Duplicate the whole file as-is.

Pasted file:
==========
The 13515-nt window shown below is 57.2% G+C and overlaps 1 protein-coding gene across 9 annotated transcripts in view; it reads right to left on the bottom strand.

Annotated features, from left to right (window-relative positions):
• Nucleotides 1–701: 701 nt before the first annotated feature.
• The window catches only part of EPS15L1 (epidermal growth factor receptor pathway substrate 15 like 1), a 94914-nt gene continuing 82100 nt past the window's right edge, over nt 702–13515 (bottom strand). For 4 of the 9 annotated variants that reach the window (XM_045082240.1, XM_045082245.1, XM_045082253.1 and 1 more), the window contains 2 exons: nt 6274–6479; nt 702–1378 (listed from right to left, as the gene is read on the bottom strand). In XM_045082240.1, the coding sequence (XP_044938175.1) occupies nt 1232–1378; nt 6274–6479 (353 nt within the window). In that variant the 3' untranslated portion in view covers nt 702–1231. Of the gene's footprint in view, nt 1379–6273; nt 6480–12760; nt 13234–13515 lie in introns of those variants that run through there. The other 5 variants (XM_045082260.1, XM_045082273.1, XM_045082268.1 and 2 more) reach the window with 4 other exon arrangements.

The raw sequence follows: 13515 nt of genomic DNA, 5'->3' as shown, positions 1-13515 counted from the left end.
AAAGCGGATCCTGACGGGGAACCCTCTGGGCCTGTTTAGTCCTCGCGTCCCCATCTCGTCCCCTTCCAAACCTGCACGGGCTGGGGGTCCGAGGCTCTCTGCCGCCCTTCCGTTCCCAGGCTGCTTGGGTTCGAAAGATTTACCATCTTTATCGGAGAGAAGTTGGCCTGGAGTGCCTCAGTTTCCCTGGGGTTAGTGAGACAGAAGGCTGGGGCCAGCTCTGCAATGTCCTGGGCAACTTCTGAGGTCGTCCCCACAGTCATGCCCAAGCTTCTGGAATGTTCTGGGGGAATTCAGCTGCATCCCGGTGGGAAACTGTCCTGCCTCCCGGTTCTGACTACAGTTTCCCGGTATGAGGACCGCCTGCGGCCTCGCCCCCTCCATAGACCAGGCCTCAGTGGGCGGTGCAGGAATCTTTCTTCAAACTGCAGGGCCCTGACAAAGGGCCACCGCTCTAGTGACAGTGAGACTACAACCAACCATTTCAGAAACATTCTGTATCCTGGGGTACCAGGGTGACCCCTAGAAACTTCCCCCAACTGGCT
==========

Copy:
The 13515-nt window shown below is 57.2% G+C and overlaps 1 protein-coding gene across 9 annotated transcripts in view; it reads right to left on the bottom strand.

Annotated features, from left to right (window-relative positions):
• Nucleotides 1–701: 701 nt before the first annotated feature.
• The window catches only part of EPS15L1 (epidermal growth factor receptor pathway substrate 15 like 1), a 94914-nt gene continuing 82100 nt past the window's right edge, over nt 702–13515 (bottom strand). For 4 of the 9 annotated variants that reach the window (XM_045082240.1, XM_045082245.1, XM_045082253.1 and 1 more), the window contains 2 exons: nt 6274–6479; nt 702–1378 (listed from right to left, as the gene is read on the bottom strand). In XM_045082240.1, the coding sequence (XP_044938175.1) occupies nt 1232–1378; nt 6274–6479 (353 nt within the window). In that variant the 3' untranslated portion in view covers nt 702–1231. Of the gene's footprint in view, nt 1379–6273; nt 6480–12760; nt 13234–13515 lie in introns of those variants that run through there. The other 5 variants (XM_045082260.1, XM_045082273.1, XM_045082268.1 and 2 more) reach the window with 4 other exon arrangements.

The raw sequence follows: 13515 nt of genomic DNA, 5'->3' as shown, positions 1-13515 counted from the left end.
AAAGCGGATCCTGACGGGGAACCCTCTGGGCCTGTTTAGTCCTCGCGTCCCCATCTCGTCCCCTTCCAAACCTGCACGGGCTGGGGGTCCGAGGCTCTCTGCCGCCCTTCCGTTCCCAGGCTGCTTGGGTTCGAAAGATTTACCATCTTTATCGGAGAGAAGTTGGCCTGGAGTGCCTCAGTTTCCCTGGGGTTAGTGAGACAGAAGGCTGGGGCCAGCTCTGCAATGTCCTGGGCAACTTCTGAGGTCGTCCCCACAGTCATGCCCAAGCTTCTGGAATGTTCTGGGGGAATTCAGCTGCATCCCGGTGGGAAACTGTCCTGCCTCCCGGTTCTGACTACAGTTTCCCGGTATGAGGACCGCCTGCGGCCTCGCCCCCTCCATAGACCAGGCCTCAGTGGGCGGTGCAGGAATCTTTCTTCAAACTGCAGGGCCCTGACAAAGGGCCACCGCTCTAGTGACAGTGAGACTACAACCAACCATTTCAGAAACATTCTGTATCCTGGGGTACCAGGGTGACCCCTAGAAACTTCCCCCAACTGGCT